A family sitting in a room looking serious and sad

A guide for parents Divorce and separation

If you're worried about how your relationship break-up might affect your child, here is our advice on how you can support them through the process.

How can I help my child?

Every child and young person’s experience with the loss of their known family unit will be unique, but it can sometimes cause intense emotional distress.

In the immediate aftermath of a break-up, children’s early responses can involve a number of defence behaviours, including: denial, disbelief, dissociation, hyperactivity, irritability and protest, alarm and panic. Over time, children may experience  grief and display behaviours and emotions that indicate yearning and pining, sadness and depression, anger and hostility, anxiety, guilt, shame and despair. Even if children feel relieved at a family break-up where violence is a significant factor, most children will still feel some loss and grief.

There are things you can do to improve the way your child copes with the changes going on around them.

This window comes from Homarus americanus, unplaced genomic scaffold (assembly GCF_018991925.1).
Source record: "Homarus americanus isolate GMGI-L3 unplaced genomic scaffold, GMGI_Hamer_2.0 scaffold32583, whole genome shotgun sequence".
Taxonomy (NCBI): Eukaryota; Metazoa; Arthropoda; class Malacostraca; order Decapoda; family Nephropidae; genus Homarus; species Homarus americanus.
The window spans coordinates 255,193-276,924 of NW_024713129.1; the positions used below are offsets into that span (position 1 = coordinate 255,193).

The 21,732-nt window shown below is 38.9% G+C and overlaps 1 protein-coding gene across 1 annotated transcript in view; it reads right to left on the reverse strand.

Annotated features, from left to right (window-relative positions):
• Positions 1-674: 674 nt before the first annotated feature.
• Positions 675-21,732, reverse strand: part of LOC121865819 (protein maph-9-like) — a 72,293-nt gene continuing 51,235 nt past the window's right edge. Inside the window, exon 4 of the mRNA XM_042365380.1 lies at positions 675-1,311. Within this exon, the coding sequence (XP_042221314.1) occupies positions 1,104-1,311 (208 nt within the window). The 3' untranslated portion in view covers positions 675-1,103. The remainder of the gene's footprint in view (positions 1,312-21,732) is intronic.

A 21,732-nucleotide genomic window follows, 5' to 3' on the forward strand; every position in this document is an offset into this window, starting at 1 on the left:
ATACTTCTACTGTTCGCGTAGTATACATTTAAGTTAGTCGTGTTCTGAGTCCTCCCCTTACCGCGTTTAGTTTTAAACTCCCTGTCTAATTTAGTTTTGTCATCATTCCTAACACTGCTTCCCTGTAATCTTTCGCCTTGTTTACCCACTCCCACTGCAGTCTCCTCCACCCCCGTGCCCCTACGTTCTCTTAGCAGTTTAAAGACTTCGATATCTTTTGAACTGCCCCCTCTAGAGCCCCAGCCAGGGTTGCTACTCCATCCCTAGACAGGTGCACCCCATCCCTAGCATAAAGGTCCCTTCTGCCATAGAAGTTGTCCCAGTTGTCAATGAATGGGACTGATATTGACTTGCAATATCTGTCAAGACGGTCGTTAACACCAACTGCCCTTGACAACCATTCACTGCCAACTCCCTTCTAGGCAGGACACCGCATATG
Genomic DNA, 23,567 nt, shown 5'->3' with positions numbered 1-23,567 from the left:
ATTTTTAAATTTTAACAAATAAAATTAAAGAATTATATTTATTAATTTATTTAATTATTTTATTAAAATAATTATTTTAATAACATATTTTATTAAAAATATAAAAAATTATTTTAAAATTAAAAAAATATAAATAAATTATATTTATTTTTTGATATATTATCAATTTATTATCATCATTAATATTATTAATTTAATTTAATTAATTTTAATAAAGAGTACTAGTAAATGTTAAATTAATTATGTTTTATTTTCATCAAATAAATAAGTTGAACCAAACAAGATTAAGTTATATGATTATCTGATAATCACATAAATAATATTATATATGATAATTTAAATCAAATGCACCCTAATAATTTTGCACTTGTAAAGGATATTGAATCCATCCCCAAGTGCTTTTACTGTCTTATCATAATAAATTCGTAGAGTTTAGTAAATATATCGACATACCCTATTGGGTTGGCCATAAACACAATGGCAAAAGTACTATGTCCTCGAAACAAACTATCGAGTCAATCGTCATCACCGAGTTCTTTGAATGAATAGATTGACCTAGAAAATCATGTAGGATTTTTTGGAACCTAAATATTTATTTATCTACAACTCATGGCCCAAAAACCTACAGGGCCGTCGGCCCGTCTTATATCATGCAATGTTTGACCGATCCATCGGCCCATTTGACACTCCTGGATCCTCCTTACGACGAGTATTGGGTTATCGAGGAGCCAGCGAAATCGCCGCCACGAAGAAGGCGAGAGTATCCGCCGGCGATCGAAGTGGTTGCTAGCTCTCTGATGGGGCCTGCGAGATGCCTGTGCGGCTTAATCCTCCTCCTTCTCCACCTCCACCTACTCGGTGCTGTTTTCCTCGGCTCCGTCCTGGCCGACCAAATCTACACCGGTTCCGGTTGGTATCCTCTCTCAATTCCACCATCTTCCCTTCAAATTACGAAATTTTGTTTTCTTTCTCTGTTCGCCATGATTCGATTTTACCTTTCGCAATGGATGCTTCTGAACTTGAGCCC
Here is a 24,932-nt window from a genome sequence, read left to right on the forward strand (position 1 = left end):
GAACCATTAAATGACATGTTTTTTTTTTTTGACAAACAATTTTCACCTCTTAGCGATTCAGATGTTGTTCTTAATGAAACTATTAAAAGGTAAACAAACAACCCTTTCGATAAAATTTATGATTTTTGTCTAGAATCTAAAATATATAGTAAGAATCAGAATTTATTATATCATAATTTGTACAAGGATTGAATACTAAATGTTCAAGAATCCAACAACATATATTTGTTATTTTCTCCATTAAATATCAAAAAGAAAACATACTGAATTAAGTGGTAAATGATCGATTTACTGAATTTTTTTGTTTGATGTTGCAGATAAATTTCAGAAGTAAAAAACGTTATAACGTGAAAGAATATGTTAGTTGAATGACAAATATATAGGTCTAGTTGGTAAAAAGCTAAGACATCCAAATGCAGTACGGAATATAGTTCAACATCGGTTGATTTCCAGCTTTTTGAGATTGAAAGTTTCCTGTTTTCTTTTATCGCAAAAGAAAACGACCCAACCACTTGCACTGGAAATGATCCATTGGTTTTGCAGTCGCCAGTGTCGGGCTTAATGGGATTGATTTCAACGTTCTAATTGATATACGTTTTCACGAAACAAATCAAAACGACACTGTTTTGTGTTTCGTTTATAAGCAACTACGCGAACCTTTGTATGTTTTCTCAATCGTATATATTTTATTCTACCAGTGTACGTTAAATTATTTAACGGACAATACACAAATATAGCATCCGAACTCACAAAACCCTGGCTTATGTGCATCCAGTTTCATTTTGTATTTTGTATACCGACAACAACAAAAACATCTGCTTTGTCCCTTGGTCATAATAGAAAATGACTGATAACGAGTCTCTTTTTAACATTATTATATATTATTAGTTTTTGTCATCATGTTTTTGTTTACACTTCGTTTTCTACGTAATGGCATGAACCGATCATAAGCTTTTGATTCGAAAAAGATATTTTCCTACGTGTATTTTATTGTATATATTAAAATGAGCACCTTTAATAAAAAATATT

Things that may really make a difference:

  • Put the child first

    Place the feelings and needs of your child above adult feelings and considerations.

  • Keep relationships going

    Work hard to ensure that children have good relationships and easy contact with both parents. Keep up usual and familiar relationships with grandparents, other close family and friends too.

  • Provide stability

    Children can adjust to loss when they can rely on stability, being given honest information, encouraged to ask questions, participating in family discussions and turning to a trusted adult for comfort.

  • Decide when and how to talk to the children

    With both parents together as the ideal. Make sure you give an age-appropriate and, if possible, straightforward explanation for the family break-up.   

  • Avoid conflict in front of your children

    Try to shield children from overt conflict between parents - this can be frightening and make them anxious.

  • Listen to your child's concerns

    Accept their emotions and express your sorrow and understanding for their feelings of loss and grief.

  • Look at it through their eyes

    Look at it through their eyes – they don’t want their parents to divorce, they don’t want their parents to be unhappy, they will wonder what they’ve done wrong, they will be scared that the other parent might leave them too, they will miss the absent parent, they will want to talk about them too.